Wildlife Trust Land Management Revealing Long Lost History

The clearance of the undergrowth on land managed by the Wildlife Trust on St Mary’s is helping archaeologists and historians.

Allan Brodie of English Heritage has been working on the islands for the past two weeks and says recent work has revealed a temporary construction road for the 17th Century Steval Fort, which went up around 100 years before the Garrison walls.

Allan says they know there are other historic sites in the area from ground and laser-based aerial surveys.

It’s difficult to photograph or study them because they’re buried under bracken and gorse but Allan is hoping that many of these will be revealed as the grazing and clearance continues.

Last year they found a World War II slip trench for a machine gun position in the Halangy area, again because of clearance of foliage.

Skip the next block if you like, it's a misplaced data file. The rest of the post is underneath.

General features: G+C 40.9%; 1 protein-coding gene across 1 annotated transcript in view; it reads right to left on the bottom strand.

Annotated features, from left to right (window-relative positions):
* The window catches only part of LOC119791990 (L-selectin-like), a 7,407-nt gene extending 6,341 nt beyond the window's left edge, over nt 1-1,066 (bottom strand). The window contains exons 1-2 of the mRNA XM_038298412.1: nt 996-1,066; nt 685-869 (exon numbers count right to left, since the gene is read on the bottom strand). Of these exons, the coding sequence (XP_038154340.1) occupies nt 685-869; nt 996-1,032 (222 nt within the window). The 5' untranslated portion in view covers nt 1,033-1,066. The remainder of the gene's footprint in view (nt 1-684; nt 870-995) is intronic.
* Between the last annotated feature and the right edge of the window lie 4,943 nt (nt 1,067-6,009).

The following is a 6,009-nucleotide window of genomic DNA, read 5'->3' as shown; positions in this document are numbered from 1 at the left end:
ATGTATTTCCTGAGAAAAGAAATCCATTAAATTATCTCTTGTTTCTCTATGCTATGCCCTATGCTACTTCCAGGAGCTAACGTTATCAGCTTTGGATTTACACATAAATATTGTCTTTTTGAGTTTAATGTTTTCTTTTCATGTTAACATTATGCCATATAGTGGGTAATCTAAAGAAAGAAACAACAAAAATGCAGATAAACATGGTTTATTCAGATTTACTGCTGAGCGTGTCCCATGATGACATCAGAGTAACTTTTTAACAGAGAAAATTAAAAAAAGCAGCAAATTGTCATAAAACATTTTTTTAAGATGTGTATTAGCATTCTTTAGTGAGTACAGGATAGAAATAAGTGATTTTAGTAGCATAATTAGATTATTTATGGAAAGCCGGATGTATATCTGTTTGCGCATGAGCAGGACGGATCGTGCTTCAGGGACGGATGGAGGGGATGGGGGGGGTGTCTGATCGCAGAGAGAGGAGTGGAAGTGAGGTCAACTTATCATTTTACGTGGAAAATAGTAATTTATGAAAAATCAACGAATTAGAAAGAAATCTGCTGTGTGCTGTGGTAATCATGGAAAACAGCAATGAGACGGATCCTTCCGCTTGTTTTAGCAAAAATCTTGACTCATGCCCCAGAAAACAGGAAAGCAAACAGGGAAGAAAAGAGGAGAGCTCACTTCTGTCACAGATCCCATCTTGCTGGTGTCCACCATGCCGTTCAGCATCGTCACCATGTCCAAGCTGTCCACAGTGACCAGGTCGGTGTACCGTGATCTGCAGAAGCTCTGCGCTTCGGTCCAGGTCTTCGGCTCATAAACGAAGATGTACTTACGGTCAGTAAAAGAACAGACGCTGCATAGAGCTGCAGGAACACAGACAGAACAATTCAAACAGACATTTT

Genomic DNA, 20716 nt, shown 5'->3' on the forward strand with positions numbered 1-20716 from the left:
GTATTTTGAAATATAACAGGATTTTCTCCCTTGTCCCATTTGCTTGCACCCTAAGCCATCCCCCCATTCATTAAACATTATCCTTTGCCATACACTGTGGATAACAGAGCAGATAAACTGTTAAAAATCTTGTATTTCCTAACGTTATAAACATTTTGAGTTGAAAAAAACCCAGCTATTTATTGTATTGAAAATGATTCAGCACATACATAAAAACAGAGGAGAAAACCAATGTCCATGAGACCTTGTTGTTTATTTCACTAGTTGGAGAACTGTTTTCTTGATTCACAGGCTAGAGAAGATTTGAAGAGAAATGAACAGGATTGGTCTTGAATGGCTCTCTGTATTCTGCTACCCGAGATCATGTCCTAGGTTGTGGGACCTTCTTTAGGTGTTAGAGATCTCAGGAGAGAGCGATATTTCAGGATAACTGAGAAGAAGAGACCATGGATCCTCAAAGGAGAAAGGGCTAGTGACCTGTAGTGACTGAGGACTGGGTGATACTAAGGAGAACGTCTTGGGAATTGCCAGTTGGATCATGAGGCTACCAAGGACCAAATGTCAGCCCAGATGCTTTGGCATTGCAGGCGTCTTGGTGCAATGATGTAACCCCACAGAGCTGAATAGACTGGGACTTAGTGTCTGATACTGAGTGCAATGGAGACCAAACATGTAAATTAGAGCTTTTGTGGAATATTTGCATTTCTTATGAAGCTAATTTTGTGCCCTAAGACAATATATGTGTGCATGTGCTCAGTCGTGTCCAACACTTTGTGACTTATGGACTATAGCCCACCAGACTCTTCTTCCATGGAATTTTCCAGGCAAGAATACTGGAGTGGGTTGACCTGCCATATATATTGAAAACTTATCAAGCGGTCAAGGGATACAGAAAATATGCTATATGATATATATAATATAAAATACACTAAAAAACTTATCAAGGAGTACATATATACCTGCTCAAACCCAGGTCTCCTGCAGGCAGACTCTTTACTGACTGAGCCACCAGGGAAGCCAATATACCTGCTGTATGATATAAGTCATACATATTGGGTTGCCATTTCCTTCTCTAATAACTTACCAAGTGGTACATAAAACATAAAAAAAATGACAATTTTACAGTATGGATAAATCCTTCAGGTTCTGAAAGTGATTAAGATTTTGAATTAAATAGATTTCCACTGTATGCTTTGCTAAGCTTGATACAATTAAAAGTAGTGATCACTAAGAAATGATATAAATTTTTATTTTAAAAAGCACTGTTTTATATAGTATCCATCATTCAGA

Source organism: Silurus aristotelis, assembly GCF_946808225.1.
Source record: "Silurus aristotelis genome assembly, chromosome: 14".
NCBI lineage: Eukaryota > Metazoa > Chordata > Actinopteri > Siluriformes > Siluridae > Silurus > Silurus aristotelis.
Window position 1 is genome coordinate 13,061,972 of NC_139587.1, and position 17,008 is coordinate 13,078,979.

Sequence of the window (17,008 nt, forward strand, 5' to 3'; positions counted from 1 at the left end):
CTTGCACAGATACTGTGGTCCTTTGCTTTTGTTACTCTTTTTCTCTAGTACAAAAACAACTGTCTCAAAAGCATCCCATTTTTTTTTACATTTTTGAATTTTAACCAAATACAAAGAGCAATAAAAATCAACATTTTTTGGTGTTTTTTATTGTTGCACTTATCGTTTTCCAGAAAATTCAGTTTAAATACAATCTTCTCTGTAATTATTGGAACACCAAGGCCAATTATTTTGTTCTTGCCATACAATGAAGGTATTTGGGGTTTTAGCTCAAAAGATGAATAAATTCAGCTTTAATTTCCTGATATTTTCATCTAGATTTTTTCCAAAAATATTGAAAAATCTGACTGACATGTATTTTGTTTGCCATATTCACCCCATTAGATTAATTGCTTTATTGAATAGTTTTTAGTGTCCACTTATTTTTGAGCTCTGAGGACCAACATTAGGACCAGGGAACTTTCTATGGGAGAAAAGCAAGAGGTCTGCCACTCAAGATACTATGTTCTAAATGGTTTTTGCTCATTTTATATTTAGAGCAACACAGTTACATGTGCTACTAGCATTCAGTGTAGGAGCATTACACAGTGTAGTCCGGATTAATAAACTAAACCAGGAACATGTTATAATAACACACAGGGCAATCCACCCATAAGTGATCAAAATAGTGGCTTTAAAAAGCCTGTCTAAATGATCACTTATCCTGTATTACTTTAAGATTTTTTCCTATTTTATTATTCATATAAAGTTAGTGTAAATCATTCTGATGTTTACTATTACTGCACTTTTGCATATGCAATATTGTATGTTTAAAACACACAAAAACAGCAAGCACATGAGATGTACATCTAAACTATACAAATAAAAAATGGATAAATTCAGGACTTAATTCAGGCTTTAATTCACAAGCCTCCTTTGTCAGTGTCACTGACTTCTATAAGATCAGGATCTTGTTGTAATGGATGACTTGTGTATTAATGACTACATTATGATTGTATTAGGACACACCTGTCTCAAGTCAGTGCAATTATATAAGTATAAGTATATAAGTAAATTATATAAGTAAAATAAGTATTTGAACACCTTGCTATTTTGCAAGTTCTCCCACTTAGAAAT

Allan would like islanders to come forward and share any anecdotes of fixtures or military buildings they remember.

He says two anti-aircraft guns were sent to St Mary’s during 1940 and Allan would like to know where they were used.

Although it was in living memory, records weren’t often kept and he says people don’t remember details of temporary or wartime fittings readily.

There is a very good collection of memoirs from the war in the museum, but Allan says there are still gaps and it would be great to fill in “a bit more of the picture.”

Allan has now finished his official project for English Heritage but he’s developing his knowledge of the buildings, and especially churches, of Scilly and one day there may be a book to supplement his published work on the Garrison fortifications.

And he hopes to come over in September to host some historic walks to coincide with the inter-island walk.